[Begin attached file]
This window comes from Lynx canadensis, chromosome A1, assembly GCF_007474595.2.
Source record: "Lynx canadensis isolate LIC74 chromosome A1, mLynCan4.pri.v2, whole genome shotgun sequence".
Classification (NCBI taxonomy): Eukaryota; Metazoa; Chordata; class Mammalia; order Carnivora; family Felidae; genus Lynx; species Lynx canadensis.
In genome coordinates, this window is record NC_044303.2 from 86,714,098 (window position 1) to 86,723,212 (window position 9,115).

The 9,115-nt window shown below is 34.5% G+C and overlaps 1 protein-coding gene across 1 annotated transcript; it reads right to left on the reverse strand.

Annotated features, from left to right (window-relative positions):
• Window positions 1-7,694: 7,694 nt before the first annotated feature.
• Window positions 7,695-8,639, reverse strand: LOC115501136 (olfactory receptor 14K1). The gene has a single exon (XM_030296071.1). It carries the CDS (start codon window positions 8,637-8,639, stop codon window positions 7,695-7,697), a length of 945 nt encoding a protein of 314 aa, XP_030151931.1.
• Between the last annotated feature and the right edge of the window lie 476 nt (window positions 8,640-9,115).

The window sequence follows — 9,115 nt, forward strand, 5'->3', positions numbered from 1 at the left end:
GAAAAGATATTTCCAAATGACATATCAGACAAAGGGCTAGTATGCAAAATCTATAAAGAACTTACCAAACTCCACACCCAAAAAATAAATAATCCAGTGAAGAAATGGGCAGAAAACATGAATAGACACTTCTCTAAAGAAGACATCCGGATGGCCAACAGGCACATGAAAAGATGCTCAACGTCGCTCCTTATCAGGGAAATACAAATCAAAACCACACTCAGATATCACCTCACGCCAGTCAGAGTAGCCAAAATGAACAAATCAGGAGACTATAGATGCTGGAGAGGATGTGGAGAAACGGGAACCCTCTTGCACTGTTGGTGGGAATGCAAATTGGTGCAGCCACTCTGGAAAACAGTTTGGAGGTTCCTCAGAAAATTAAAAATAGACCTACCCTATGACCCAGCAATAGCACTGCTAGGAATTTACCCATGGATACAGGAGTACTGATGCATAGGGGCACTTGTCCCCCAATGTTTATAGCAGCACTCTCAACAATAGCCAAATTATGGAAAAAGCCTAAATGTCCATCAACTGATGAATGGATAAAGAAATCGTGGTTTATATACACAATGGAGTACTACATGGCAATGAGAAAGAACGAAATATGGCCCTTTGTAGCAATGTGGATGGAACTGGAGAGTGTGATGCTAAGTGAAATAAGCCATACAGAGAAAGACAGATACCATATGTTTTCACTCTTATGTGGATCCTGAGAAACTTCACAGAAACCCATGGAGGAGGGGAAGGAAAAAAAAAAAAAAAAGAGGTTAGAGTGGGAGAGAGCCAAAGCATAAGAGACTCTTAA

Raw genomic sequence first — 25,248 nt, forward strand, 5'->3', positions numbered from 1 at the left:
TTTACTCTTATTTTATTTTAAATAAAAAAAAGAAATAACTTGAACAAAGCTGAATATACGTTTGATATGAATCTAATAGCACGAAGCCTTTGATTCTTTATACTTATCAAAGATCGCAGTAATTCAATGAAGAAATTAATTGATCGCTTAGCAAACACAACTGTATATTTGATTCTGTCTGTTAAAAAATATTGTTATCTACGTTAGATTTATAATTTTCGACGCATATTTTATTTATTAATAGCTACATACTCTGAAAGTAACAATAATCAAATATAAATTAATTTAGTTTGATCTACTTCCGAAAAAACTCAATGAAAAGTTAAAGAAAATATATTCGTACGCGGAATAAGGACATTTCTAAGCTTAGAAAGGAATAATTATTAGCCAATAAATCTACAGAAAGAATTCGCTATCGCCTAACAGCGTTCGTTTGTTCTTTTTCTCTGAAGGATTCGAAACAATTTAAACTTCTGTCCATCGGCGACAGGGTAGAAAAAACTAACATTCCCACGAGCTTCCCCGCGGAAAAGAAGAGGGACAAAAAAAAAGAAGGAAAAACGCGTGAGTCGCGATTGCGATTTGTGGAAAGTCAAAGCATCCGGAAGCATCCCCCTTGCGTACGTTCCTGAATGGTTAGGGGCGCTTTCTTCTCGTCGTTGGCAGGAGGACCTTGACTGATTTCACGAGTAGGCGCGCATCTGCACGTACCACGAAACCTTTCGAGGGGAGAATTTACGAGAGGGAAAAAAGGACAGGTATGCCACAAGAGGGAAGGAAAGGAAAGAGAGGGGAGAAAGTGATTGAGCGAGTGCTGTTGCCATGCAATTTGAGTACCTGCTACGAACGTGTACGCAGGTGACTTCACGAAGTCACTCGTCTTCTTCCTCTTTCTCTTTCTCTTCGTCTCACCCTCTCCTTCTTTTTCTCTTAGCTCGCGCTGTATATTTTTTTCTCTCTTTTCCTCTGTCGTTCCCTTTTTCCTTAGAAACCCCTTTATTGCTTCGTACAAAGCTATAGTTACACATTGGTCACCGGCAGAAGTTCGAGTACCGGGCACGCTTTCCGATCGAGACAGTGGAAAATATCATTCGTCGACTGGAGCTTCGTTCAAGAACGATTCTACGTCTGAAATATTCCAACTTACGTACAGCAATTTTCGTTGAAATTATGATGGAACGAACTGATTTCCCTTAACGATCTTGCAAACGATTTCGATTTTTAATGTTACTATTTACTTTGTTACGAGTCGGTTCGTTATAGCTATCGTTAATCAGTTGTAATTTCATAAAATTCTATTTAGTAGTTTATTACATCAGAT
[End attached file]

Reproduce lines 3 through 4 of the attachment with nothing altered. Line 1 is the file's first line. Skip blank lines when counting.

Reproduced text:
Classification (NCBI taxonomy): Eukaryota; Metazoa; Chordata; class Mammalia; order Carnivora; family Felidae; genus Lynx; species Lynx canadensis.
In genome coordinates, this window is record NC_044303.2 from 86,714,098 (window position 1) to 86,723,212 (window position 9,115).